A new blueprint that addresses Bahrain’s food security challenges is expected to be approved by the Cabinet in the coming months, revealed a top official.
Deputy Prime Minister Shaikh Khalid bin Abdulla Al Khalifa said achieving food self-sufficiency remains high on the government agenda.
Twenty locations have been earmarked for food security projects that focus on hydroponics and aquaculture.
“Bahrain imports 90 per cent of its food supplies and the contribution of agricultural and fishing activities to the GDP has been the same for the past decade,” said Shaikh Khalid.
“Our crucial goal is to ensure food and water supplies and the leadership understands this challenge. It has instructed all government branches and private enterprises to direct capital to food security projects.”
Shaikh Khalid was speaking during the opening of the fourth edition of Bahrain Centre for Strategic, International and Energy Studies (Derasat) online forum, under the theme ‘Strategies of achieving food security: Challenges and opportunities’.
He said the Covid-19 pandemic, once again, brought food security into the spotlight and accelerated Bahrain’s efforts to maintain a stockpile of essential items.
“I am happy to announce that we have set up a committee comprising members from the Works, Municipalities Affairs and Urban Planning Ministry and the Food and Agriculture Organisation of the United Nations.
“I look forward to the Cabinet approval of a strategy in the second half of the year that encourages decrease in food wastage, better use of agricultural technology and increase in food security.”
The Cabinet has allocated BD2.5 million in the 2021-2022 budget as operating cost for securing strategic stockpiles.
In his remarks, the Deputy Premier spoke about local projects such as fish farms, poultry and egg production.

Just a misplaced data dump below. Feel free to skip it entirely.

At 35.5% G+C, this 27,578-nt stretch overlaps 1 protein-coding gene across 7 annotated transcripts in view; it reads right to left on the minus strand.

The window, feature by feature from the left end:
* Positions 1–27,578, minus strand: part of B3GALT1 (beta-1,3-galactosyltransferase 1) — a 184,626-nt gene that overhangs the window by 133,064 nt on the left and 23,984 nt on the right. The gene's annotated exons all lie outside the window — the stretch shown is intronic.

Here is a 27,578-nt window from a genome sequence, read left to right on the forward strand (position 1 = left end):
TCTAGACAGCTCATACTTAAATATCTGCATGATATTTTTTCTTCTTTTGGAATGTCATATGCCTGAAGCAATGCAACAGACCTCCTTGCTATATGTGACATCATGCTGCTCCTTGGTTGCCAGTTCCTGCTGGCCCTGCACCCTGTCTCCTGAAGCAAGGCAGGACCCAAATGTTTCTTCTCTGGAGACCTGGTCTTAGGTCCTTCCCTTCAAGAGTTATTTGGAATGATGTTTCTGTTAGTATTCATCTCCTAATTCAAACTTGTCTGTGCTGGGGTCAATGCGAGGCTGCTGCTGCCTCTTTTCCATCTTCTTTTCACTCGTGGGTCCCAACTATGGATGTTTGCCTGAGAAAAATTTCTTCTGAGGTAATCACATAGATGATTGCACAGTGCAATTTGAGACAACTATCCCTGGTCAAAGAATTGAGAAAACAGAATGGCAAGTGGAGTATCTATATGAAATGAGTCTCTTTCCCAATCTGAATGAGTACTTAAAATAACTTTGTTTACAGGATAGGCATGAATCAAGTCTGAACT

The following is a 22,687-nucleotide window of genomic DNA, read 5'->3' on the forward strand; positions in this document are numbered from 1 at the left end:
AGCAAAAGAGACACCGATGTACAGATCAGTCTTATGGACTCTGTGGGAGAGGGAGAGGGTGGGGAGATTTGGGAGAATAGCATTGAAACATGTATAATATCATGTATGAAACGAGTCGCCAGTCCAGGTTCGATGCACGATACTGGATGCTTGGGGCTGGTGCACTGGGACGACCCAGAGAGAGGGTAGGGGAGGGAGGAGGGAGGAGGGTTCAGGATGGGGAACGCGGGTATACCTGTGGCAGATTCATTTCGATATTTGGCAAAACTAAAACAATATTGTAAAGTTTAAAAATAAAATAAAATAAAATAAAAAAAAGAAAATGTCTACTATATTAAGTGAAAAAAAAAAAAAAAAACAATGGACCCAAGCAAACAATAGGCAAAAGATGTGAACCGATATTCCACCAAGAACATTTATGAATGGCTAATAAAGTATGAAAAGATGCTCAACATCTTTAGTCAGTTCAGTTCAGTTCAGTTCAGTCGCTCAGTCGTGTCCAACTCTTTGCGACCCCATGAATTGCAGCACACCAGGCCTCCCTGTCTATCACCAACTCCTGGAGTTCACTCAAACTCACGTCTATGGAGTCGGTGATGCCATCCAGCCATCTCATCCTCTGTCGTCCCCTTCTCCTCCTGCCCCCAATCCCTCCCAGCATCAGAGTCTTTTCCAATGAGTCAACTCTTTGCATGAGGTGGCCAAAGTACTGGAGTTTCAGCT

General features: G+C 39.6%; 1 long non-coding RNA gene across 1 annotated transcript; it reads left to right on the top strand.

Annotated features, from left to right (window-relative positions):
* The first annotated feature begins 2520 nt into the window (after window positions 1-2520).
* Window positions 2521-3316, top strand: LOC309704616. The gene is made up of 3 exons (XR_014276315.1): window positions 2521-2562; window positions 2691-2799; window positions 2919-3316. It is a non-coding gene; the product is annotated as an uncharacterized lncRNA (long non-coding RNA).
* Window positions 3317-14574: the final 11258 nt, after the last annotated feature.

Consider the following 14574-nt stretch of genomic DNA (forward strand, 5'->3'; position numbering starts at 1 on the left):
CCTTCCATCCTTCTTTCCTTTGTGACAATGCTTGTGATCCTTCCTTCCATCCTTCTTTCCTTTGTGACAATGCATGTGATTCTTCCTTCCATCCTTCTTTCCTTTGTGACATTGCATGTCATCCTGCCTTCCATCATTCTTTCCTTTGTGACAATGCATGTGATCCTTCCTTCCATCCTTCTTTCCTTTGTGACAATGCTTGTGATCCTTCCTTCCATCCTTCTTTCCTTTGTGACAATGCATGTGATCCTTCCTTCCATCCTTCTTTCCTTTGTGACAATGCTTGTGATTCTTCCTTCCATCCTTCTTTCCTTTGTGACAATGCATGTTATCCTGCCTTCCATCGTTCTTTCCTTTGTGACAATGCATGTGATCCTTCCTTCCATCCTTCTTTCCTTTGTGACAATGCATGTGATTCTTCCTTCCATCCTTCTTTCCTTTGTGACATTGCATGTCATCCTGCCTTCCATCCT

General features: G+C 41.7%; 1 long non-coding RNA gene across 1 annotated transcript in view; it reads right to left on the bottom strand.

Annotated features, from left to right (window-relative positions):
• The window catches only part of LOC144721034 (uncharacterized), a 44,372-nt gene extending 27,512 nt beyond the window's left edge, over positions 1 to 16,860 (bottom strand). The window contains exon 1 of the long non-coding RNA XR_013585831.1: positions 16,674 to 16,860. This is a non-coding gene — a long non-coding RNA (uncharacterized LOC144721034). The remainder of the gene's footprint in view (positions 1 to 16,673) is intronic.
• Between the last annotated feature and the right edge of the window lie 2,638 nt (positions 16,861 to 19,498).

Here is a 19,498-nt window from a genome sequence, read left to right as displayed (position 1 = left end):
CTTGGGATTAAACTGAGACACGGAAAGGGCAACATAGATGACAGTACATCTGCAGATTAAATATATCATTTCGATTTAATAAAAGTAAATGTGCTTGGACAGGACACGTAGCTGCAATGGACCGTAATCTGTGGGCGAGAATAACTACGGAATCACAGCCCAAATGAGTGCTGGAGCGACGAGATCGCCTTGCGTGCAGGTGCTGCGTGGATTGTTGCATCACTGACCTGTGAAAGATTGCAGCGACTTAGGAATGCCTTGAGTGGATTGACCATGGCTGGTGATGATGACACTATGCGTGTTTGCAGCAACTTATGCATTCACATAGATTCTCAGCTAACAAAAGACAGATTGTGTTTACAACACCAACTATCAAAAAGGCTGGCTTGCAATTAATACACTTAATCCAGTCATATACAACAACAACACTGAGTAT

He said the ministerial committee for infrastructure and projects encourages citizens to pursue careers in the fishing industry.
However, they should have ‘sustainable licences’ and refrain from setting up illegal fishing traps around the kingdom, which will be removed, he said.
“We would like to see Bahrain among the self-sufficient group of nations with relation to food supplies,” he added.
The Global Food Security Index 2019 (GFSI) had ranked Bahrain 50th globally on the list of most food secure nations in the world.
The report, prepared by the Economist Intelligence Unit, highlighted Bahrain’s food safety programmes – the funding for which was higher than the world average.
“Our aim is to reach the 25th spot by 2030,” said Shaikh Khalid.
Yesterday’s conference featured ministers, MPs, Shura Council members and other senior officials speaking at different sessions.
Works, Municipalities Affairs and Urban Planning Minister Essam Khalaf spoke about increasing the local production of vegetables from 10 per cent to 20pc, local fisheries from 50pc to 62pc and egg production from 90m in 2019 to 120m this year.
“The ministry continues to work on diversifying its food supplies and boost local production of vegetables, fish and poultry,” the minister said.
“We have signed an agreement with FAO to draw up a comprehensive strategy that will support fisheries, eradicate animal diseases and boost local agricultural produce.”
Furthermore, Mr Khalaf said tadpole production had been increased to 1.5 million which will be released in the sea as feed for fish.
He spoke about investment projects, including land allocated in Ras Hayyan for dedicated fish farming projects.
The initiative focuses on local fish, such as hammour, rabbit fish, and different types of sea bream, among others.
The GDN reported that the Cabinet will draft the set-up law for a general authority for food security following its approval by the Shura Council in its final session of the term last month.
The three-day Derasat forum continues today and tomorrow featuring different sessions focusing on regional experiments to ensure food security in the Gulf and the role of international organisations.
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